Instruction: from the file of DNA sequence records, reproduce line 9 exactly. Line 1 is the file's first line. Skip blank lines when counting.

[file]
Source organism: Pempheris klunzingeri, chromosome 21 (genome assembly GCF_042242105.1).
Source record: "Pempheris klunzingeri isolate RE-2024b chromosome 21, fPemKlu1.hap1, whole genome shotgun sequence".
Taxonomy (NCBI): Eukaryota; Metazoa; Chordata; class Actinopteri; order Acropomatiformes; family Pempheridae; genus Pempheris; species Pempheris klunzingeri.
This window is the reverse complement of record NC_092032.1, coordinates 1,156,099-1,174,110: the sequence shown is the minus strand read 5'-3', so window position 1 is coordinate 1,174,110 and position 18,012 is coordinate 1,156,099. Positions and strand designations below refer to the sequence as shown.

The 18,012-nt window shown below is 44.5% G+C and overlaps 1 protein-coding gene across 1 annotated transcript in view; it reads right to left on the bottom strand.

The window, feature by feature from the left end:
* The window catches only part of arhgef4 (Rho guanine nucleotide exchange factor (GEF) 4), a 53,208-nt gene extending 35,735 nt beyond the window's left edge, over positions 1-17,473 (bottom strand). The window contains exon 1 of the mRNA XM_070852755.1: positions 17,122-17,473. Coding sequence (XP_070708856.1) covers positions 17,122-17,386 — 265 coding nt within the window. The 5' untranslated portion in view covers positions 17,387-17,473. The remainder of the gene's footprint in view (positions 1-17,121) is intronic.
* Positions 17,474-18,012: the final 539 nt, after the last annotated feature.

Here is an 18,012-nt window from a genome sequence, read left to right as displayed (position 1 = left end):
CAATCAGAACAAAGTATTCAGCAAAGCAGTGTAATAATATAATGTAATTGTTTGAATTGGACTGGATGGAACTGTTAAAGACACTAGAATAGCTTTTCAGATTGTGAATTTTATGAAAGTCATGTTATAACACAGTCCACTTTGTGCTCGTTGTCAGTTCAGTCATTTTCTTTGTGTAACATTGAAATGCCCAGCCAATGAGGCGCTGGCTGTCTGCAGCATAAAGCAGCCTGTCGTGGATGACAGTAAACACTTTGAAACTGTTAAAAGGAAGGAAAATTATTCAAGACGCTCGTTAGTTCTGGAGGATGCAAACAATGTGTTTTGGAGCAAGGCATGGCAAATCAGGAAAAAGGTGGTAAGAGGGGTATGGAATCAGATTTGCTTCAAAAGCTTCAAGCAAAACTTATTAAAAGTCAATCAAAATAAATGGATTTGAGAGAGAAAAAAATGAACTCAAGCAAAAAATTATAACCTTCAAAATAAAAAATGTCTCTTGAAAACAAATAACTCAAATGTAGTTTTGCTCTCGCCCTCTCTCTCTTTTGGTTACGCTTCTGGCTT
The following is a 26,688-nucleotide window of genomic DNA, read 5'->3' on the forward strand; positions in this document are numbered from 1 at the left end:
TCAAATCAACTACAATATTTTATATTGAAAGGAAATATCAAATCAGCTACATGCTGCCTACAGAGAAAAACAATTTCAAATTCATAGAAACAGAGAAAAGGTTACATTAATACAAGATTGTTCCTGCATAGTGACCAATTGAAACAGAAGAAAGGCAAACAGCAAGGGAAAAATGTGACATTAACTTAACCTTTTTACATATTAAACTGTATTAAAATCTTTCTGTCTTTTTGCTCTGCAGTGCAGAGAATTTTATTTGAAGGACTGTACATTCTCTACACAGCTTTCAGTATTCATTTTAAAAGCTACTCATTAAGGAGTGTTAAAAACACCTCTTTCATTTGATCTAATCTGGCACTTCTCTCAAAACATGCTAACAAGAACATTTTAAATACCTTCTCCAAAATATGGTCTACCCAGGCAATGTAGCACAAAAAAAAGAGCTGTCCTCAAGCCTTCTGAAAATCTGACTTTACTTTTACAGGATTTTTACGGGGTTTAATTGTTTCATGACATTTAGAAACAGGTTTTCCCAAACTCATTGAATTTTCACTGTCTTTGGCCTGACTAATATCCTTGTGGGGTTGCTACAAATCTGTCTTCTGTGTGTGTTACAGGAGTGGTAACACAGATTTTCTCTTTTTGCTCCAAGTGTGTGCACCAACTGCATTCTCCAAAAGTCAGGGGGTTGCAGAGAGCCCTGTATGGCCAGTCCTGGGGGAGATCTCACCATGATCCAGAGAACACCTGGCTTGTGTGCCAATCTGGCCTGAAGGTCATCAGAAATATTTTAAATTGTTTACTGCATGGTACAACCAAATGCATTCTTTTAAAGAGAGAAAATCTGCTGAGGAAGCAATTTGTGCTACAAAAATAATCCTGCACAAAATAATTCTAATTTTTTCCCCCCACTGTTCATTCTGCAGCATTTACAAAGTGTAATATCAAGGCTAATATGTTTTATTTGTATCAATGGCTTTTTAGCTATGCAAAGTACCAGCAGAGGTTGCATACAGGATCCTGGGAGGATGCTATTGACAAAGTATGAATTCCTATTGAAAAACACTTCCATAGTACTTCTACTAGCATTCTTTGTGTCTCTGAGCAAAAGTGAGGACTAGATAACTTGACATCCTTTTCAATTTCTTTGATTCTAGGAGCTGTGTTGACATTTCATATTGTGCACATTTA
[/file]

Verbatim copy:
Here is an 18,012-nt window from a genome sequence, read left to right as displayed (position 1 = left end):